Thursday, October 28, 2021

New York lawmakers agree to legalise recreational marijuana

The move could address the racial injustice of a decades-long drug war that disproportionately targeted minority and poor communities.

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New York is poised to join a growing number of US states that have legalised marijuana for recreational use, the AP reports.

It has taken years for the state’s lawmakers to come to a consensus on how legal recreational marijuana would be regulated and taxed.

The agreement reached on Saturday would expand the state’s existing medical marijuana programme and set up a licensing and taxation system for recreational sales. Governor Andrew Cuomo’s administration has estimated legalisation could eventually bring the state about US$350 million annually.

Senator Liz Krueger, the sponsor of the bill said, “My goal in carrying this legislation has always been to end the racially disparate enforcement of marijuana prohibition that has taken such a toll on communities of colour across our state, and to use the economic windfall of legalisation to help heal and repair those same communities.”

The legislation would allow recreational marijuana sales to adults over the age of 21 and set up a licensing process for the delivery of cannabis products to customers. Individual New Yorkers could grow up to three mature and three immature plants for personal consumption.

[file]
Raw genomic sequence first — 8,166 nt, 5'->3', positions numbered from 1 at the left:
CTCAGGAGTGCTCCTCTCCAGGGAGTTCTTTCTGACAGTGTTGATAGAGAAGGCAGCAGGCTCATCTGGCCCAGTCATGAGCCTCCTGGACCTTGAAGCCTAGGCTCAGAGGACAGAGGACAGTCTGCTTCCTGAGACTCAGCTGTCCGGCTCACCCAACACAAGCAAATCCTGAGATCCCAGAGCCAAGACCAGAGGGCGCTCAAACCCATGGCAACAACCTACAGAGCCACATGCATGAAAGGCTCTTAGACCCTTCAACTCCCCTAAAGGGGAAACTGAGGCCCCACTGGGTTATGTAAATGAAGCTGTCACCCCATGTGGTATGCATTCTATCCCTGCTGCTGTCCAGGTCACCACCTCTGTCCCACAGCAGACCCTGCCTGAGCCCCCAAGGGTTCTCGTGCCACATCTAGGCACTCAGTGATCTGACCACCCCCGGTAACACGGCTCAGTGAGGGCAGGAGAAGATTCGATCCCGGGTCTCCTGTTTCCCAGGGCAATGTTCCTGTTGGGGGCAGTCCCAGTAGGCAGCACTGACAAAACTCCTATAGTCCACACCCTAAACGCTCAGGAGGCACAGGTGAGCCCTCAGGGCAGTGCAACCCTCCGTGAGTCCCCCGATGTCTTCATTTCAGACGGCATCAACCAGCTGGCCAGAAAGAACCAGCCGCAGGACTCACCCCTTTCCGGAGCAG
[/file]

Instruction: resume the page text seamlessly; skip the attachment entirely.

The legislation will take effect immediately if passed, though sales wouldn’t start until New York sets up rules and a proposed cannabis board which could take 18 months to two years.

New York would eliminate penalties for possession of less than three ounces of cannabis, and automatically expunge records of people with past convictions for marijuana-related offenses that would no longer be criminal offences.

The state would also provide loans, grants and incubator programs to encourage participation in the cannabis industry by people from minority communities, as well as small farmers, women and disabled veterans.

Proponents have said the move could create thousands of jobs and begin to address the racial injustice of a decades-long drug war that disproportionately targeted minority and poor communities.

Melissa Moore, the Drug Policy Alliance’s director for New York state, said the bill “really puts a nail in the coffin of the drug war that’s been so devastating to communities across New York.”

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